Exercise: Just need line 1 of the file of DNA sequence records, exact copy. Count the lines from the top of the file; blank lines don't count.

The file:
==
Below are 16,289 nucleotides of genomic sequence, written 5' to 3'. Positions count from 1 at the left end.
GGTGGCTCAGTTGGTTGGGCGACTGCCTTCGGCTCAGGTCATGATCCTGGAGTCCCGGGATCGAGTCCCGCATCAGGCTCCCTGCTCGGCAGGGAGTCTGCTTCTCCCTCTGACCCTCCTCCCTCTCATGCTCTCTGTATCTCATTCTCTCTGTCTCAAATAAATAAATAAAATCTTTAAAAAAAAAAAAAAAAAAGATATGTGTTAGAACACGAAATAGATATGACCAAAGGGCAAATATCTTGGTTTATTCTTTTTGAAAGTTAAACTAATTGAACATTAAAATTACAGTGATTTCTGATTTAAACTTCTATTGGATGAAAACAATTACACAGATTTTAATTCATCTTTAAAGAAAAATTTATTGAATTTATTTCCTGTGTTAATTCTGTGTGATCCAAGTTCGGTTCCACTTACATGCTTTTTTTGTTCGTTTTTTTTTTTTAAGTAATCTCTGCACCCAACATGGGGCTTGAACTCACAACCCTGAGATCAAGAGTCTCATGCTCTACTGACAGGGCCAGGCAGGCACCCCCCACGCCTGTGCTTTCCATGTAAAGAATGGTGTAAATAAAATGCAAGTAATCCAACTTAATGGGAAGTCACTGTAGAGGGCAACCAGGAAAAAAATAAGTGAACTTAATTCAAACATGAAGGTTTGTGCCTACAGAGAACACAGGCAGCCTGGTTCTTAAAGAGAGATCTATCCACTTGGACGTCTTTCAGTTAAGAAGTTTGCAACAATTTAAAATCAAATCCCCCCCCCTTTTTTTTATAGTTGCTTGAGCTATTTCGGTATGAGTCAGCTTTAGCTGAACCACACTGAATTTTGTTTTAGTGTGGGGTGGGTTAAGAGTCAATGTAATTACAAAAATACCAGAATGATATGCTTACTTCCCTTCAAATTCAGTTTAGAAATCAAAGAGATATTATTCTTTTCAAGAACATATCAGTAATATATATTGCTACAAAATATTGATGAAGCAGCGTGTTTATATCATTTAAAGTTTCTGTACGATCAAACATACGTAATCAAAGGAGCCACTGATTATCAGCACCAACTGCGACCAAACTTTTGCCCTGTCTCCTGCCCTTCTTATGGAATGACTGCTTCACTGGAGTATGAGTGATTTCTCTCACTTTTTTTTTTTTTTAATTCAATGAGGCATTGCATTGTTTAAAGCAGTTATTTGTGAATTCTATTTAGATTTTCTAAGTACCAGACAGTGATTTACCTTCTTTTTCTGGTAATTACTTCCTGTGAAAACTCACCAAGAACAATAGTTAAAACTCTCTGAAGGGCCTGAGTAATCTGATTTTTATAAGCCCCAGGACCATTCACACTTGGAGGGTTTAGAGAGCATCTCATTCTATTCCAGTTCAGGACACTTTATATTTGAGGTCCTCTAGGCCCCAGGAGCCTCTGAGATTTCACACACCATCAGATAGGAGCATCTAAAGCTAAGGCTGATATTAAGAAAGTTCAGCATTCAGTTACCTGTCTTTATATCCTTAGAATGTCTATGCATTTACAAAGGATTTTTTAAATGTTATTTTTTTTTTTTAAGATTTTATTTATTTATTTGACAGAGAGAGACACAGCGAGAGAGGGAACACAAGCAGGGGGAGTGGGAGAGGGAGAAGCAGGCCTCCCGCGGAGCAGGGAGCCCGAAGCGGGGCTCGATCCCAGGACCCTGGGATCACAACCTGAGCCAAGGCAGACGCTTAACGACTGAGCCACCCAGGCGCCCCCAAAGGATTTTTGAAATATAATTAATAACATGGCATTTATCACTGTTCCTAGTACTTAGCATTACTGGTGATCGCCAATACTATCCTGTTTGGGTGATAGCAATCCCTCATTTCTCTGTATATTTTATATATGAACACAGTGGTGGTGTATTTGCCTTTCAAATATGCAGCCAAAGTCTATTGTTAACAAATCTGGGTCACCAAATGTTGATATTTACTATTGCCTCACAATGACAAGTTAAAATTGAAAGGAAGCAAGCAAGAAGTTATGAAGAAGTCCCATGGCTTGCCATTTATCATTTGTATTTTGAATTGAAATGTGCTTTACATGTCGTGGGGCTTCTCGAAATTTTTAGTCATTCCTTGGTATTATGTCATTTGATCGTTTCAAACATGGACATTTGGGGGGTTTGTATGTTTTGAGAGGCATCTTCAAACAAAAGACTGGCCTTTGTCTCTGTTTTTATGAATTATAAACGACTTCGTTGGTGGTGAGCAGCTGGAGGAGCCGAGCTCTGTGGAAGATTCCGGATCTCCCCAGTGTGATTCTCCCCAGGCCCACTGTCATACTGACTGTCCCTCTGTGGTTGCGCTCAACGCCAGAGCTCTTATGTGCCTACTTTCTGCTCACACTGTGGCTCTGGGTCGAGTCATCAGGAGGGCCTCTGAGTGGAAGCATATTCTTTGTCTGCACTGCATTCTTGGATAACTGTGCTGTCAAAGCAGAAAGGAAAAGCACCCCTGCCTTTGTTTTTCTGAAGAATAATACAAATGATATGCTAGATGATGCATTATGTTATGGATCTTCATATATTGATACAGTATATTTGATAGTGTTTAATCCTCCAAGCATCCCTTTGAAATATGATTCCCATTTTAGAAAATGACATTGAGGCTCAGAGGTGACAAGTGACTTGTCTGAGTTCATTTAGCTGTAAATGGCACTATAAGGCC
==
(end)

Below are 16,289 nucleotides of genomic sequence, written 5' to 3'. Positions count from 1 at the left end.